Potential Challenges

  • Cannibalism: Mantis species, including Blepharopsis mendica, are known for their cannibalistic tendencies. During the nymph stages or in a community setup, there is a risk of cannibalism, especially if the mantids are not well-fed or if they feel overcrowded.
  • Male Copulation: Sometimes, males may not show interest in mating. This could be due to various factors, including stress or environmental conditions.
  • Ootheca Development: Factors like incorrect temperature and humidity levels can impact ootheca development, leading to unsuccessful hatching or low nymph viability.

Tips and Best Practices

  • Proper Feeding: Ensuring that the mantids are well-fed is essential to reduce the risk of cannibalism, especially in community setups. Providing a steady supply of appropriate prey items is crucial.
  • Individual Housing: To minimize aggression and potential injuries, consider individual housing for mantids during their later nymph stages and adulthood.
  • Temperature Control: Maintain a stable and suitable temperature throughout the breeding process, as fluctuations can affect mating behavior and ootheca development.
  • Monitoring and Observation: Regularly monitor the breeding pairs and observe their behaviors. This helps identify potential issues and allows for timely adjustments to improve breeding success.
  • Misting: Regularly mist the enclosure to maintain optimal humidity levels for successful ootheca development and hatching.

Special Considerations for Canary Islands Subspecies

  • Break Period: The Canary Islands subspecies of Blepharopsis mendica requires a break period during its development. Lowering the temperatures to around 15°C to 20°C can facilitate this break and improve overall breeding success.
  • Adapting Conditions: The unique climate and habitat of the Canary Islands subspecies mean that they may have different temperature and humidity preferences compared to the main species. Research and adapt their care accordingly to ensure their well-being and successful breeding.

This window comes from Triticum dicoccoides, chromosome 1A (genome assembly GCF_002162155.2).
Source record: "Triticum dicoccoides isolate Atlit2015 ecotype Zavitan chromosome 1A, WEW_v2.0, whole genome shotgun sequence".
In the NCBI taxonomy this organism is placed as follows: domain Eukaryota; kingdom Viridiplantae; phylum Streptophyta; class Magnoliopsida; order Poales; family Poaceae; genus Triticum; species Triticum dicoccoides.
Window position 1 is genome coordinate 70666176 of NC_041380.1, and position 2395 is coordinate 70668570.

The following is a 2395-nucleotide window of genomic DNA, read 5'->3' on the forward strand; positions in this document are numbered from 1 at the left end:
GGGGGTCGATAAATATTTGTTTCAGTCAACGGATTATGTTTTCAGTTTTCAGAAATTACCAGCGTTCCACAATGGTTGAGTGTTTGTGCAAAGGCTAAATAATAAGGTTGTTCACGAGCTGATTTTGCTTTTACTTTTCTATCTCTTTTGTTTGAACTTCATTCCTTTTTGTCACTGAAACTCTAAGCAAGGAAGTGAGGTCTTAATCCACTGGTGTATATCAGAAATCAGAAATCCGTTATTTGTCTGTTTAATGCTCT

Additional tips and facts

Hunting Abilities

  • Masterful Hunters: Blepharopsis mendica mantids are highly skilled hunters, specializing in capturing flying insects. Their slender bodies, coupled with lightning-fast reflexes, make them formidable predators in their natural habitat.
  • Camouflage Masters: These mantids possess an incredible ability to blend in with their surroundings. Their green coloration and intricate patterns allow them to become virtually invisible to unsuspecting prey.
  • Patient Ambushers: When hunting, they adopt a patient approach, remaining motionless for extended periods until an unsuspecting insect comes within striking distance. Their stealthy ambush tactics make them efficient and effective hunters.

Caution with Crickets

  • Avoid feeding adult females with crickets, as it can lead to potential problems or health issues. Opt for a diet consisting of suitable flying insects, which aligns with their natural feeding preferences.
  • Monitor Health and Behavior: Keep a close eye on the mantids’ health and behavior. Any sudden changes or abnormalities should be addressed promptly. Consulting with experienced keepers or a veterinarian familiar with mantis care can be beneficial.
Blepharopsis mendica keeping


In conclusion, Blepharopsis mendica, commonly known as the Egyptian flower mantis, stands as a mesmerizing member of the mantis world. From its nymph stages, characterized by stunning black and redbrown colors, to its adulthood, donning an elegant light-green hue with captivating stripes, this species never fails to captivate enthusiasts and keepers alike.